Streets, and Other Verses

Streets, and Other Verses
Category:
Title: Streets, and Other Verses
Release Date: 2019-03-17
Type book: Text
Copyright Status: Public domain in the USA.
Date added: 27 March 2019
Count views: 28
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[1]

STREETS
AND OTHER VERSES


[2]

Douglas Goldring

Photo by Elliott & Fry.


[3]

STREETS
and other verses

By
DOUGLAS GOLDRING

LONDON
SELWYN & BLOUNT, Ltd.
21 York Buildings, W.C.2

NEW YORK
THOMAS SELTZER
5 West Fiftieth Street

[4]


[5]

To
LOVERS OF LONDON
THIS RAGGED OFFERING

[6]


[7]

Author’s Note

Of the pieces contained in this collection fifteen arehere printed in book form for the first time. Theremainder are taken from the four volumes of verse whichI have issued during the past ten years, all of which arenow out of print.

“A Triumphal Ode” first appeared in The PoetryChapbook, and “Post-Georgian Poet in Search of a Master,”in Coterie.

D. G.

[8]

November 1st, 1920.


[9]

This great grey city that bred me and mine—
Supreme, mysterious, dirty and divine—
Is made up all of contrast, light and gloom.
It has green hills and parks where flowers bloom;
And shadowed pathways where young lips are shy
And warm hands tangle while the night slips by;
Deserts of humble brick, resigned and drear;
And crowded taverns, full of noise and beer;
Thronged streets where jostle theatre and hotel,
And stately terraces where rich folk dwell....
It has black alleys, and most dismal plains
Crossed by long, steady, fire-emitting trains;
Foul slums and palaces, prisons and spires
And suburbs where the jaundiced clerk expires.
But love and hope are always with us, too:
And such bright eyes, to make the sky seem blue!
All of my life I have spent up and down
Adventurously, in this unending town,
And magic things have seen at Fortune Green
And fairies loitering in a grove at Sheen;
Chelsea made crimson in the sunset’s glare;
The dawn transfiguring even Russell Square....
And I have watched, all through a summer’s day,
The brown-winged barges loaded up with hay,
And seen the heavy cargo-steamers slide
Past Woolwich Ferry, with the flowing tide;
Found joy in travel on a motor ’bus,
And glowing worlds Within the Radius!
And so, for songs, my heart must needs repeat
The cries and whispers of the London street.

[10]


[11]

Contents

This great grey city that bred me and mine ...

PAGE
I
Streets 17
Villas (Leytonstone) 19
Cherry Gardens (Rotherhithe) 20
Mare Street, N.E. 21
Kingsland Road, N.E. 22
Living-in (Brixton Rise) 23
Newport Street, E. 24
The Spanish Sailor (Charlton Vale) 25
Outside Charing Cross (2.35 p.m.) 26
Saloon Bar, Railway Arms (Waterloo Road) 27
Mrs. Skeffyngton Calhus 28
Little Houses (Hill Street, Knightsbridge) 30
Malise-Robes 31
The Young Married Couple (Muswell Hill) 32
First Floor Back 33
Maisonnettes (Harrow Road) 34
Walworth Road, S.E. 35
The Country Boy 37
The Letter 38
Lodgings (Bloomsbury) 40
“L’Ile de Java” 41
The Poplars 42
[12]West End Lane 43
Hampstead 45
Oak Hill Way 48
Spaniards’ 49
Richmond Park 50
Westminster Bridge (June Night) 51
Gladstone Terrace 52
Front Doors (Bayswater) 53
The Ballad of the Brave Lover (Thames Embankment) 55
The Quarry 56
In a Taxi 57
In Praise of London 58
II
Highbrow Hill 65
Post-Georgian Poet in Search of a Master 66
Merveilleuses Des Nos Jours (1914) 68
Daisymead 69
Benevolence 70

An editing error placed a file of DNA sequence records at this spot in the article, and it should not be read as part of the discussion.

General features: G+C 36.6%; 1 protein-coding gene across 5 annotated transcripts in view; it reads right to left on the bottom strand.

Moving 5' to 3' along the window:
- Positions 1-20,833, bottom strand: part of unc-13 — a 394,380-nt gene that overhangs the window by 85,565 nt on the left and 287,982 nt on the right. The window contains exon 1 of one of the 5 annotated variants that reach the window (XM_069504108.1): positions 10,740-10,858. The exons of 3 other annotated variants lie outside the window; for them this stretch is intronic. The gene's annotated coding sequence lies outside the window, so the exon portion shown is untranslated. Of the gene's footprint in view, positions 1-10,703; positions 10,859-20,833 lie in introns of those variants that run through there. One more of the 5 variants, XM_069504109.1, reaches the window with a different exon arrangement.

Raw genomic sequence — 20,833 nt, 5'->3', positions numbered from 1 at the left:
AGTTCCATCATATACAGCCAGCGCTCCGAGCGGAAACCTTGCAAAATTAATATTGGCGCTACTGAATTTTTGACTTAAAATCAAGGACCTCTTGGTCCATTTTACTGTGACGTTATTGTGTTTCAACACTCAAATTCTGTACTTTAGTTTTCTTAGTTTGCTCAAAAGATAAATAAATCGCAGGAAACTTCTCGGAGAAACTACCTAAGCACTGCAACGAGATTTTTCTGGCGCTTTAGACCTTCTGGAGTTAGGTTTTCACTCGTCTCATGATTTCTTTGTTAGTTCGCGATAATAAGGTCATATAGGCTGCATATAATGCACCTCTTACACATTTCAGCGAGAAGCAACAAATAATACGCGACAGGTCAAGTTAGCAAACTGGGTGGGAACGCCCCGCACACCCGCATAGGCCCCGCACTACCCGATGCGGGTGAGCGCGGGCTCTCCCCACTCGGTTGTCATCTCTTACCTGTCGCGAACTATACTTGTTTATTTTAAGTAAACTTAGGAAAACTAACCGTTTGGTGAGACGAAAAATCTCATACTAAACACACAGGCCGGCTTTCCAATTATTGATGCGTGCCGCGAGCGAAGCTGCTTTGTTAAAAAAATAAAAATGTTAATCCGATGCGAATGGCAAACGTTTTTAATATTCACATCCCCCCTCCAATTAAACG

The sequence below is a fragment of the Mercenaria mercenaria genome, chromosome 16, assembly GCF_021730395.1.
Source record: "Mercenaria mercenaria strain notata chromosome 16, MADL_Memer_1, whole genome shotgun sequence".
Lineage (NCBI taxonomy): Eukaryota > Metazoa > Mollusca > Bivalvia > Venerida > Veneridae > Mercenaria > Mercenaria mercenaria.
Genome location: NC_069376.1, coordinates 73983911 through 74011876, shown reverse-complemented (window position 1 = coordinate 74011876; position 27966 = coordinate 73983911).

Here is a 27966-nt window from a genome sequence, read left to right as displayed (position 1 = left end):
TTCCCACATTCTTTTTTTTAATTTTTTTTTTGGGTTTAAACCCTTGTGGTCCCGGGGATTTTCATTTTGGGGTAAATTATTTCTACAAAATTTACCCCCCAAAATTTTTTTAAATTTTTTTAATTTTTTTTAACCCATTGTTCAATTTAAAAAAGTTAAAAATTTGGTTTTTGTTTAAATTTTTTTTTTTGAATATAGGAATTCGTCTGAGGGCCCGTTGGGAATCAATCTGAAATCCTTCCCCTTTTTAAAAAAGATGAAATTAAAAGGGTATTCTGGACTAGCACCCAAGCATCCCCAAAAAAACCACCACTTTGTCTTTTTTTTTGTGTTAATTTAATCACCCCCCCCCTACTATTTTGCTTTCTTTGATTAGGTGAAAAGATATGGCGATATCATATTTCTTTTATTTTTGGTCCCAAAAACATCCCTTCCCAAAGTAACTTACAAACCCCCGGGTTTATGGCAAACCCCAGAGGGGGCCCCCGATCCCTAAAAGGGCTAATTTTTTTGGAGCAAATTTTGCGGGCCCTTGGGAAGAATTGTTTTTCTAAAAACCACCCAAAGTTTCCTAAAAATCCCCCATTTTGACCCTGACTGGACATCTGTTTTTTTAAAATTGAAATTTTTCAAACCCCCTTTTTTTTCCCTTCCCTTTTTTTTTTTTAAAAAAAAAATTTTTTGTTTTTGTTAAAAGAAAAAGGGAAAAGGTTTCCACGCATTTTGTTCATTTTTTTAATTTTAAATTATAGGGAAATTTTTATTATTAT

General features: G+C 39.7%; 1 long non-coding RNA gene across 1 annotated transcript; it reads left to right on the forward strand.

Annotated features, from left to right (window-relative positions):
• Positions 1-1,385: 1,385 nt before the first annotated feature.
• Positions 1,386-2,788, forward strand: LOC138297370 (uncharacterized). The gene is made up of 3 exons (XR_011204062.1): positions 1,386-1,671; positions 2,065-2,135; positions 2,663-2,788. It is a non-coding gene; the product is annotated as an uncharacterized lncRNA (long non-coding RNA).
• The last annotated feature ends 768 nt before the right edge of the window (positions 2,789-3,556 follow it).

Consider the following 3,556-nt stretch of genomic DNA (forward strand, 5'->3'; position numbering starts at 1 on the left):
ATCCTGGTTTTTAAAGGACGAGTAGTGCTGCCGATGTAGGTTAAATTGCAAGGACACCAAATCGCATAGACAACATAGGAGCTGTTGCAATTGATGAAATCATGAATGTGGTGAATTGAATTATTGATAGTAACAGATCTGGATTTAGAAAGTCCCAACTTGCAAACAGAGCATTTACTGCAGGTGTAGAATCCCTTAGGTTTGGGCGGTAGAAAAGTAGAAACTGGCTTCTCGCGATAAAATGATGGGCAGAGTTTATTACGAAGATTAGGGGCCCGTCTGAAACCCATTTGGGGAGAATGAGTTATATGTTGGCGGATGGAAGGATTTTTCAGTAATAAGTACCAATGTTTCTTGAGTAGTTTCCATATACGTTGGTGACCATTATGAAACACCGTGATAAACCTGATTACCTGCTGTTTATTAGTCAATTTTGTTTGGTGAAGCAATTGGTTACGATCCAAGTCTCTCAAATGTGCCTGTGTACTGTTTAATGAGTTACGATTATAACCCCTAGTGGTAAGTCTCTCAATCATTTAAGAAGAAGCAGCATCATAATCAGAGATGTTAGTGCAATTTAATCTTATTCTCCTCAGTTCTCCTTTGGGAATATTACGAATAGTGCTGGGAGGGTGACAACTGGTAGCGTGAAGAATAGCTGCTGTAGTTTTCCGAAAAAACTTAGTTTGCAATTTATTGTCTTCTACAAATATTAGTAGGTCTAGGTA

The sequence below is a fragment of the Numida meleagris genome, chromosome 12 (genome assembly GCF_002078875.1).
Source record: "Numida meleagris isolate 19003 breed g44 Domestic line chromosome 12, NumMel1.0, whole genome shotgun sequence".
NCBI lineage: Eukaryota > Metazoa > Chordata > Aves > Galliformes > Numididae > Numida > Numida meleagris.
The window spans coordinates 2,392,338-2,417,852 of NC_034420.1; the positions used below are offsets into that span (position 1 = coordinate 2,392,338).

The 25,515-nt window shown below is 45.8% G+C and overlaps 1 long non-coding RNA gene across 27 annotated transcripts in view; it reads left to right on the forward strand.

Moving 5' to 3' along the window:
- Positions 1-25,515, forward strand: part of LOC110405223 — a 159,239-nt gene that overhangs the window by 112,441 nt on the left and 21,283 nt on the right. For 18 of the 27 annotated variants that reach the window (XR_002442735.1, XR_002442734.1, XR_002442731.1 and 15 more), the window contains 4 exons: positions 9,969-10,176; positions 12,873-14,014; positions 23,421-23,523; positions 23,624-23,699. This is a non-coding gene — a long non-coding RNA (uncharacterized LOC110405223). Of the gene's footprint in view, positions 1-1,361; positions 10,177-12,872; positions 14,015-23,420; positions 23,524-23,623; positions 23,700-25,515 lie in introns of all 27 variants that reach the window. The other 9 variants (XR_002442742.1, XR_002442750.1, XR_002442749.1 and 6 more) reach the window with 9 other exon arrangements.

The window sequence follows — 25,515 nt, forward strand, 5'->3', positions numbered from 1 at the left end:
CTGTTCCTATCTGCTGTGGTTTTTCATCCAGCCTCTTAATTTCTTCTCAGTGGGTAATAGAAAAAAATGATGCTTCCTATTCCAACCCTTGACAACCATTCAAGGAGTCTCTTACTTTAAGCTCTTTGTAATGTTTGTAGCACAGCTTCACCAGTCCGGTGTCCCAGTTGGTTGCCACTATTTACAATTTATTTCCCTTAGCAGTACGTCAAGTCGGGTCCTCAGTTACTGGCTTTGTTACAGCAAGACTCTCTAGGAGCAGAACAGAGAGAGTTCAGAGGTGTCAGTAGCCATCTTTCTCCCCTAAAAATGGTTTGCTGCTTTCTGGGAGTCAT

Mr. Reginald Hyphen (St. James’s Street) 71
She-Devil (Davies Street) 72
Ritz (July, 1914) 73
A Triumphal Ode 74
III
Moritura 79
[13]The Voices 80
Cuckfield Park 81
“Now slants the moonlight...” 82
“Sang a Maid at Peep of Day” 83
A Home-Coming 84
The Kiss 85
On the Promenade (March Winds: Seaford) 86
June 87
To —— 88
The Case of Pierrot 89
Pompes Funèbres 90
Ah! You Moon 91
A Little Poem on Sin 92
Heart and Soul 93
The Singer’s Journey 94
IV
Brighton Beach (Whit-Monday, 1909) 99
Beaugency-sur-Loire 100
In Picardy 101
Calle Memo O Loredan 102
Barcelona 103
Juillac-le-Coq (Charente) 104
Roads 105
Envoi (Ars Longa) 106

[14]


[15]

Part I

[16]


[17]

Streets

Church Street wears ever a smile, from having watched bright belles
Coming home with young men, after balls, “at all hours.”
Its villas don’t mind; they say, “Go it, young swells,
We’ve been young, too!” But Ebenezer Street glowers.
Chapel deacons live here, with side whiskers and pompous wives,
Who play hymns on Sundays, and deeply deplore sinful acts.
They’re convinced that their neighbours lead scandalous private lives;
—That you and I ought to be shot, “if one knew all the facts.”
Goreham Street’s sad. Here lives old Jones the poet—
He knew Swinburne and Watts, and has letters from “dear Charlie Keene.”
Loo Isaacs lives here as well, and poor Captain Jowett:
And the “Goreham Street Murder” was over at number thirteen.
Now George Street (E.C.) strikes a cheerful and strenuous note;
It is full of live men of business, of ’buses and noise;
Of Surbiton gents, very sleek, in top-hat and fur coat;
And earnest young clerks who perspire, and take classes for boys.
But Audley Street has a calm and a gently fastidious air!
Here I shall live when I’m rich, with my wife and my car:
[18]
When we are pleased, we’ll never shout nor ruffle our hair,
And a lift of the eyebrow will show how annoyed we are.
This is where life is lived nobly and sweetly and well:
Here are beauty, all hardly-won things, and courage and love.
Why people worship the slums and the poor so, I can never tell,
For it’s virtue and baths and good cooking go hand in glove!

[19]

Villas

(Leytonstone)

All down Jamaica Road there are small bow windows
Jutting out neighbourly heads in the street,
And in each sits, framed, a quiet old woman.
These watch the couples who pass or meet,
And some have borne sons, now ageing men;
And most have seen death in their narrow house;
Heard wedding bells for their grandchildren;
Seen boys seek the bar for a last carouse;
And heard wives cry, through thin plaster walls,
And
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